Guest Commentary (3724)
WILL DURST FOR BUZZFLASH AT TRUTHOUT
In the bad old days, medieval German Lords figured out how to pocket some quick coin by charging a toll on the primitive paths meandering across their lands. The money wasn't used to improve the roads or better the lives of the peasants or clean the rivers their pigs pooped in but rather heighten the piles in their treasury. Even back then, you just couldn't have enough pewter candlesticks.
These were the first robber barons. Literally. Rich people whose sole pursuit was to survive to become richer people. A criminal aristocracy. A term history has proved redundant.
During the Gilded Age, the flushest 1% of the country held 1/3 of the national income. In the 1920s, this figure ramped up to 2/5ths. Molehills compared to today's mountainous wealth, where the richest 400 American families control more money than the poorest 165 million of their fellow citizens put together. And if all 165 million were knelt end to end, those 400 families would have footrests from any compass point.
REV. BILLY TALEN FOR BUZZFLASH AT TRUTHOUT
Let's consider for a moment the honey bee and its anticipated replacement, the RoboBee. Let's pay a visit to the frankenbee's parents, Monsanto and DARPA.
The RoboBee is a mechanical bee in the design stage at the Microrobotics Lab, housed in a well-appointed building at Harvard University. The RoboBee project's Intelligence Office declares that the robotic inventors are inspired by the bee. The RoboBee project's website and press releases use the imagery of the golden bees that we remember from our love of the cuddly buzzy honey-maker.
But something is wrong with this enterprise. While the RoboBee's press is nearly all positive, and open-faced students have posted euphoric YouTube reports of their robotic work, the whole thing looks quite different to the people of the beekeeping community, who can't help but point out that the real life honey bees and bumble bees are plummeting toward extinction.
HARVEY WASSERMAN FOR BUZZFLASH AT TRUTHOUT
The corporate media silence on Fukushima has been deafening even though the melted-down nuclear power plant's seaborne radiation is now washing up on American beaches.
Ever more radioactive water continues to pour into the Pacific.
At least three extremely volatile fuel assemblies are stuck high in the air at Unit 4. Three years after the March 11, 2011, disaster, nobody knows exactly where the melted cores from Units 1, 2 and 3 might be.
Amid a dicey cleanup infiltrated by organized crime, still more massive radiation releases are a real possibility at any time.
Radioactive groundwater washing through the complex is enough of a problem that Fukushima Daiichi owner Tepco has just won approval for a highly controversial ice wall to be constructed around the crippled reactor site. No wall of this scale and type has ever been built, and this one might not be ready for two years. Widespread skepticism has erupted surrounding its potential impact on the stability of the site and on the huge amounts of energy necessary to sustain it. Critics also doubt it would effectively guard the site from flooding and worry it could cause even more damage should power fail.
Meanwhile, children nearby are dying.
EUGENE ROBINSON ON BUZZFLASH AT TRUTHOUT
Even for people who don't believe in it, climate change just got real. It's about time.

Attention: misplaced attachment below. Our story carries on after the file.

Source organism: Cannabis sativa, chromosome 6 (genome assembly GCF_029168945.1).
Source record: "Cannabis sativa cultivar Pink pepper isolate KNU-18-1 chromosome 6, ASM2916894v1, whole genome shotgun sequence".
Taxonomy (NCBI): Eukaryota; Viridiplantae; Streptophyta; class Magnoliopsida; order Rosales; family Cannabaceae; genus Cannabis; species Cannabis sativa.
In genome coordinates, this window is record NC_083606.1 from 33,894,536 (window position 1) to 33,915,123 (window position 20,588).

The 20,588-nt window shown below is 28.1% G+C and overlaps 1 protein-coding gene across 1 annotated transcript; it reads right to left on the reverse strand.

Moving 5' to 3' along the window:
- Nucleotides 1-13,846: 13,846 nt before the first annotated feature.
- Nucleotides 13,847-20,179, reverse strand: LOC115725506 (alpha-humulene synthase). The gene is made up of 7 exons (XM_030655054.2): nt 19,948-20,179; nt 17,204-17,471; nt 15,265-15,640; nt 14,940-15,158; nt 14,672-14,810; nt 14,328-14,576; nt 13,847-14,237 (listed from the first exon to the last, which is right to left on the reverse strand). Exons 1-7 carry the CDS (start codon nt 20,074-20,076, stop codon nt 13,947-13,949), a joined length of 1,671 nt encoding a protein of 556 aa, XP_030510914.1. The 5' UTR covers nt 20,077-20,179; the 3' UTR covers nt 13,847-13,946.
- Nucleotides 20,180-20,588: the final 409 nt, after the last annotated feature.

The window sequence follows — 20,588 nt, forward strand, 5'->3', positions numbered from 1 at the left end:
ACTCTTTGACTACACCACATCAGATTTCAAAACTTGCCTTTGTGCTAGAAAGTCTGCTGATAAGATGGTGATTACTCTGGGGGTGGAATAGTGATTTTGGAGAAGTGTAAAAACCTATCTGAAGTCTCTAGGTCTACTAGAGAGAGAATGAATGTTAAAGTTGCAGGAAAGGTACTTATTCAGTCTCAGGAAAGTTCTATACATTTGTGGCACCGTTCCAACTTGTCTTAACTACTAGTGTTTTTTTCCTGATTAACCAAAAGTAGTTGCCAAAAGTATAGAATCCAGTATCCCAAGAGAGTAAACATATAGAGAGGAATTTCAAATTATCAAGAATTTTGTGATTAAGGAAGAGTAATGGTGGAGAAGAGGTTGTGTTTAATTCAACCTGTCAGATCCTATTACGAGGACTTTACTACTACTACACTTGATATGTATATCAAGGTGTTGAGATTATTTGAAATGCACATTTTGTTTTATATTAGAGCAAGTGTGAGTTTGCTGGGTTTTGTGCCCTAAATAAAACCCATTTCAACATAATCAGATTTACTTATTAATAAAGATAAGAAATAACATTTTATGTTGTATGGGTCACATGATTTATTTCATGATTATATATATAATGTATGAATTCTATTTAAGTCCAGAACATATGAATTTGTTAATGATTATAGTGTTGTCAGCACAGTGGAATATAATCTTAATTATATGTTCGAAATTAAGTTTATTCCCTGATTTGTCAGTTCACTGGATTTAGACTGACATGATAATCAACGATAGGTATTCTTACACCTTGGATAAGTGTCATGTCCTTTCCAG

The Obama administration's proposed new rule for existing power plants -- reducing heat-trapping carbon emissions by up to 30 percent by 2030 -- is ambitious enough to get anyone's attention. No, this one measure will not halt or reverse human-induced warming of the atmosphere. But the rule is necessary in the context of seeking international consensus on solutions -- and also significant in its own right.
Before Environmental Protection Agency Administrator Gina McCarthy could announce the new rule Monday, critics were already bellowing about higher energy rates and lost jobs. They pretended not to see that President Obama -- as with health care reform -- is taking what ought to be seen as a Republican-friendly approach.
The rule, which will not become final until next year, gives states great flexibility in how they reach the target. They are not forced to immediately begin shutting down the aging coal-fired power plants that constitute one of the biggest sources of carbon pollution. Rather, each state can take the path that best fits its circumstances -- ramping up the generation of energy from renewable sources such as wind and solar, for example, or entering regional cap-and-trade agreements.
Ultimately, however, hundreds of those aging, dirty, coal-fired plants will have to close. If the planet could speak, it would say good riddance.
PAUL BUCHHEIT FOR BUZZFLASH AT TRUTHOUT
The severing of our society into a plutocracy and a peasantry is so far along that statistics almost cease to have meaning. But the facts have to be told, to help explain the sickening sense that we're becoming a nation without a middle class, paralyzed by the inequality deniers and excuse makers who refuse to admit there's something wrong with their free-market capitalist system. The extremes are becoming almost intolerable.
1. A Broken System of Compensation: The Combined Salaries of 350,000 Pre-School Teachers Is Less Than That of Five Hedge Fund Managers
Pre-school teaching may be our nation's most important job. Numerous studies show that with pre-school, all children achieve more and earn more through adulthood, with the most disadvantaged benefiting the most.
Hedge fund managers, at the other extreme, are likely to bet on mortgages to fail or on food prices to rise.
It's a frightening commentary on our value system that the total income of over a third of a million pre-school teachers is less than the combined income of just five big-money speculators.
JACQUELINE MARCUS FOR BUZZFLASH AT TRUTHOUT
This piece is dedicated to Edward Snowden and Glenn Greenwald for their attempt to preserve our liberties by law in the People's Bill of Rights.
In case you didn't catch the irony of the title, "Tear down this wall!" was the challenge issued by President Ronald Reagan to Soviet Union leader Mikhail Gorbachev to destroy the Berlin Wall, June 12th 1987, as a demand to increase freedom in the Eastern Bloc, freedom to come and go as one pleases, and freedom from state controlled surveillance.
My, my, my—how the tables have turned, no?
Protesters around the world are demanding that President Obama fulfill his 2008 promise to shut down Guantanamo Bay Detention Facility, a prison known for torture and abuse, and for its illegal "indefinite detention" practice.
Guantanamo Bay Prison stands as a blatant violation of Constitutional Laws. So how did it happen in the first place?